Other foods have been added to the list.  Rimon—”pomegranate”—”May our mitzvot be as numerous as the seeds in the pomegranate.”  It also happens to be symbolic of fertility, so interpret that as you will.

But the best food to eat on Rosh Hashanah—actually, this is debatable—is the head of a sheep or fish.  Rabbi Meir of Rothenberg would eat the head of a ram, to symbolize the ram that was sacrificed instead of Isaac, which we read about on the second day of Rosh Hashanah.

Does anybody here follow this custom?  In my house, we buy gummy fish, cut them in half, and eat just the head.

What do we say when we eat the fish head?  Nih’yeh l’rosh, v’lo l’zanav.  “May we be like the head, and not like the tail.”

It is a strange expression, and it comes from this morning’s Torah portion.

In Parashat Ki Tavo, Moses describes a covenant ceremony that the Israelites will perform as soon as they cross over into the Promised Land, which they be doing without him.  As an entire nation, they renew their commitment to God.  During the ceremony, they recite a litany of blessings and curses which will befall the nation as a consequence of whether the people follow God’s commandments.

The blessings are what we might expect: Abundant rain in the right season.  Successful harvests.  Prosperity.  Victory against enemies.  The other nations of the earth will stand in awe of Israel.

Then, after these tangible blessings have been pronounced, there is one additional blessing that seems less specific.  Un’tanekha Adonai l’rosh v’lo l’zanav; v’hayita rak l’ma’alah v’lo tih’yeh l’mata.  “The Lord will make you the head, not the tail; you will always be at the top and never at the bottom…”  (Deut. 28:13)

The curses, beginning a few verses later, are the inverse of the blessings, and then some.  Included among the curses is the declaration that the stranger “…shall be the head and you shall be the tail.”  (28:44)

This is clearly where the Rosh Hashanah practice of eating the sheep or fish head comes from.  But what does it mean?

On its face, it seems fairly straightforward.  It is a metaphor for the economic and political success that Israel will experience if it behaves righteously.  Even today, we use the term “head” to refer to a leader, or the person at the top.  The “tail” is the follower. There is internal evidence in the Torah that the term refers specifically to being a creditor nation, rather than a debtor nation.

Mystical interpretations, however, identify hidden, spiritual meanings in the words of the Torah.  The Chassidic Rabbi Levi Yitzchak of Berditchev, author of the Torah commentary Kedushat Levi, suggests a deeper meaning.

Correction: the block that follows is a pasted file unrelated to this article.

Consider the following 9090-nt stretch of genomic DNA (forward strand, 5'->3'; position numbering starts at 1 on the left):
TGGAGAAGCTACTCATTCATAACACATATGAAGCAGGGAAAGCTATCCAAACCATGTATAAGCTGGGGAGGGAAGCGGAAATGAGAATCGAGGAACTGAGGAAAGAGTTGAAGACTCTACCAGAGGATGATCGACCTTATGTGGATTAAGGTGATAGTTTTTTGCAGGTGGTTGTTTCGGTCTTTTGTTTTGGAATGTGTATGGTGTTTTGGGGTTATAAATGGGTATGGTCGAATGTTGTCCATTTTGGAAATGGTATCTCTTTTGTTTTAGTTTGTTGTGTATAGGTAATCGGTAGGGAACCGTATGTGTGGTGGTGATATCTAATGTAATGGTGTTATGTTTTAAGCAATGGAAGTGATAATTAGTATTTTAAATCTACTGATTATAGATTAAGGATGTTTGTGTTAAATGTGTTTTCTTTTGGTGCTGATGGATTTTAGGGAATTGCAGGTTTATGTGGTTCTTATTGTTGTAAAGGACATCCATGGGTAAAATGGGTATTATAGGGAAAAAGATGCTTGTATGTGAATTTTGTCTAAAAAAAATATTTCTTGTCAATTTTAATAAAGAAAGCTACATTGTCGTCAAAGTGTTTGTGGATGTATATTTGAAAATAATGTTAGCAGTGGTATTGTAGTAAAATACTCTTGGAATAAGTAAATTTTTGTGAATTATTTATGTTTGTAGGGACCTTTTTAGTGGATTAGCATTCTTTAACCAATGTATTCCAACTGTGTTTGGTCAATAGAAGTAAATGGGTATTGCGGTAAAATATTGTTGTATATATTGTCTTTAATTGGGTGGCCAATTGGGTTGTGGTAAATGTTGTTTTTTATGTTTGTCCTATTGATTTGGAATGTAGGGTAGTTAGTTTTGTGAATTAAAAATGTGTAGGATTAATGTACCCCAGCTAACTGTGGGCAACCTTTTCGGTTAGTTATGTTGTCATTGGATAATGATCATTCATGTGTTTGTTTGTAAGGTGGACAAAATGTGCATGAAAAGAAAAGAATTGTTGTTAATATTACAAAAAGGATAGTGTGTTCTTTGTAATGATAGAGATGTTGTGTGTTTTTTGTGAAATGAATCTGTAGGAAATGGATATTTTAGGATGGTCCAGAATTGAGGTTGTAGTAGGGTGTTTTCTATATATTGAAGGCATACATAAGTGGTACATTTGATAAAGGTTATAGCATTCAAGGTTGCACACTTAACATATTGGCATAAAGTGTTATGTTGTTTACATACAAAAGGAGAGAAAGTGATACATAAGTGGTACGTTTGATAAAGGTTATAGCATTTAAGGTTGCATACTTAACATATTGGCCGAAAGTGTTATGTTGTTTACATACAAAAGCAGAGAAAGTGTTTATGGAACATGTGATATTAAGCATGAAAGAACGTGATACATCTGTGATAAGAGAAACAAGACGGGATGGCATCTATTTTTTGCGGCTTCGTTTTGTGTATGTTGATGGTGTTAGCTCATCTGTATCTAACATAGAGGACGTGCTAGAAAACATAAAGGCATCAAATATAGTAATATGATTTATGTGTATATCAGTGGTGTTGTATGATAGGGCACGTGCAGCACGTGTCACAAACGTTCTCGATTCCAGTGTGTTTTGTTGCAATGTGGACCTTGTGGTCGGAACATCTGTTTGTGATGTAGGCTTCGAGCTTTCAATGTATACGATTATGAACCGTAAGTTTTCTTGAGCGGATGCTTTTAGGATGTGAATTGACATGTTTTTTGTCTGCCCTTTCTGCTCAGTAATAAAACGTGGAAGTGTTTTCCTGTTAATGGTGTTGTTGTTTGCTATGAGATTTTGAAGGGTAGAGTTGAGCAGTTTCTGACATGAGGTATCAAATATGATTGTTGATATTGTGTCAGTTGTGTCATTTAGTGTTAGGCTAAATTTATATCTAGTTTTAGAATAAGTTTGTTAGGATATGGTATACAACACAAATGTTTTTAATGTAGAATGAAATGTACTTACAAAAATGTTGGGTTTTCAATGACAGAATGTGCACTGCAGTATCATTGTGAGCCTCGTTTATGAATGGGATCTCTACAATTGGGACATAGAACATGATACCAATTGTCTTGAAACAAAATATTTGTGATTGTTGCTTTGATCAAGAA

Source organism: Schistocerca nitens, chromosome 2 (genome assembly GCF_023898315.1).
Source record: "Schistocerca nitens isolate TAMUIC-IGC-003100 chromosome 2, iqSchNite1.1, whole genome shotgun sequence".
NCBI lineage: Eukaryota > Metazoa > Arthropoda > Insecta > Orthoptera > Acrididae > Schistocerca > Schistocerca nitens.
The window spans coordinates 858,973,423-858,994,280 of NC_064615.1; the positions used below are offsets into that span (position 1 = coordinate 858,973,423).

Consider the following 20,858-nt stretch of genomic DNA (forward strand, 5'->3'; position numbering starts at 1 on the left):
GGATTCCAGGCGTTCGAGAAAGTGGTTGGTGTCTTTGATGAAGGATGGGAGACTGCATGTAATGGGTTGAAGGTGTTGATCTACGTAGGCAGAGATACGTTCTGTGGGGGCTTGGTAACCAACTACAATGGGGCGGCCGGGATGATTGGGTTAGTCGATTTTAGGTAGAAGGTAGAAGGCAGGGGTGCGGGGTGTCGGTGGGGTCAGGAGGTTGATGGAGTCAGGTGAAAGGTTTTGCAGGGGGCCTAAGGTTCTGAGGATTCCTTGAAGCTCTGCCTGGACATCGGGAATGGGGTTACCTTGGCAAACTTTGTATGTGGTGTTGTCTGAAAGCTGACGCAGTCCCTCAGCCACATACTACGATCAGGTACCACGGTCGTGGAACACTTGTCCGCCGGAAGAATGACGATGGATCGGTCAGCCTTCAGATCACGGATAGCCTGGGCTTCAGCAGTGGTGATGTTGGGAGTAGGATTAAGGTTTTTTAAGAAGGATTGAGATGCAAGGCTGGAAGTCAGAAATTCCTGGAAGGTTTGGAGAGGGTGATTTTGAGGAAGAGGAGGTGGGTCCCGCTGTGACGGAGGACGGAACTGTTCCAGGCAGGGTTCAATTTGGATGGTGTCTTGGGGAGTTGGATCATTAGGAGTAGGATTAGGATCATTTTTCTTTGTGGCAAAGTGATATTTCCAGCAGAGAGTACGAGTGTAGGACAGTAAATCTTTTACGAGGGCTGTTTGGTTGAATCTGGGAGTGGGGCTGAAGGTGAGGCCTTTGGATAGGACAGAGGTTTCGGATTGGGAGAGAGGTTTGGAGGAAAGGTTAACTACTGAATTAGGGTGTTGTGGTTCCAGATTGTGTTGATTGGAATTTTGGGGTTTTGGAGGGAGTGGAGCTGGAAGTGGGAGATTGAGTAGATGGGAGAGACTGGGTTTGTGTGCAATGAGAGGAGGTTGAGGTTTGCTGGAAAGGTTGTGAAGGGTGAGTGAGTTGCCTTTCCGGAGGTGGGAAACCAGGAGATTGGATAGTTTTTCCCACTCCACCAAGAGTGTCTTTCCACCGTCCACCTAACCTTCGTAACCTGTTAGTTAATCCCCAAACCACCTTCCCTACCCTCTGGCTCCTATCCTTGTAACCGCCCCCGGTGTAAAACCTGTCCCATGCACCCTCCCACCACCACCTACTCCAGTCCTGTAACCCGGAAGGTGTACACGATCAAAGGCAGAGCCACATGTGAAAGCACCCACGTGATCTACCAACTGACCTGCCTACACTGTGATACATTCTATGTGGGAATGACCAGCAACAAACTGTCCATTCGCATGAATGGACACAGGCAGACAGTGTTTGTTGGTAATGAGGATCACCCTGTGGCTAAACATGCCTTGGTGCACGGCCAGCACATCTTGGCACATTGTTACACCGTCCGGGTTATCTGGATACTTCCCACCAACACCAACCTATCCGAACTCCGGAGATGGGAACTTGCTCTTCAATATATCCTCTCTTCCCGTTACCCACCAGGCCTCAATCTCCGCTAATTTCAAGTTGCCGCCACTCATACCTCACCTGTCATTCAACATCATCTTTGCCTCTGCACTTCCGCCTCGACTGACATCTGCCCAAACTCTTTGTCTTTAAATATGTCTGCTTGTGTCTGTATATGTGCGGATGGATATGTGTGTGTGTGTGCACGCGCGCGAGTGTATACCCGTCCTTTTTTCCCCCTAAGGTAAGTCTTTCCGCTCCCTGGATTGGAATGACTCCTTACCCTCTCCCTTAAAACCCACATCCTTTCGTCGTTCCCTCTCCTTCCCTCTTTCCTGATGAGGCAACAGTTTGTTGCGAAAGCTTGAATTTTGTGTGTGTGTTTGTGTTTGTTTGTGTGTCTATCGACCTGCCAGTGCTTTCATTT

He begins his commentary by asking why the Torah bothers to include the “tail” or the “bottom.”  Shouldn’t it have been enough to have said Un’tanekha Adonai l’rosh; v’hayita rak l’ma’alah—”The Lord will make you the head and you shall always be at the top”?  Adding “and not the tail,” and “never at the bottom” is superfluous.  And the Torah never wastes ink. Here is the hidden meaning.  Please bear with me.  This is kind of esoteric.

Reality, for human beings, is made up of three domains:  1.  The domain of abstract thought; 2.  The domain of speech; and 3.  The domain of action.  

Although Levi Yitzchak does not describe it this way, think about human consciousness.  Our experience of reality is no more than electrical signals passing between neurons in different parts of our brains.  For those electrical signals to be translated into awareness, what we might describe as thoughts or feelings, we need to perform an act of translation. My mind compares these patterns of electrical signals with my previous experiences of electrical signals.  At its most basic level, that is what language is.

I see a creature moving.  It has four legs, fur, and pointy ears.  It makes a noise.  My mind tells me, “this is a dog.”

Why doesn’t my mind say “cat?”  Not because I have seen this particular animal before, but because I have previous experiences with other creatures which have been defined as dogs. Language is the act of defining abstract experiences by comparing them with previous experiences.  Language also enables me to communicate my memory of those experiences to someone else.

After I have translated my abstract thoughts into language, I can then act.  I can manipulate the physical world around me.

We operate in all three domains at all times.  

The mystic sees the first domain, that of abstract thought, as the highest.  The essence of God lies somewhere beyond, but it is the closest a human being can become to God’s domain.  In Kabbalah, God’s essence is described as the Ein Sof, which literally means, “there is no end.”  Or, it cannot be defined.  God is completely abstract.  No word will capture God’s essence. The ultimate goal of the mystic is to attach oneself to God.  This can only be accomplished through the first domain, that of abstract thought.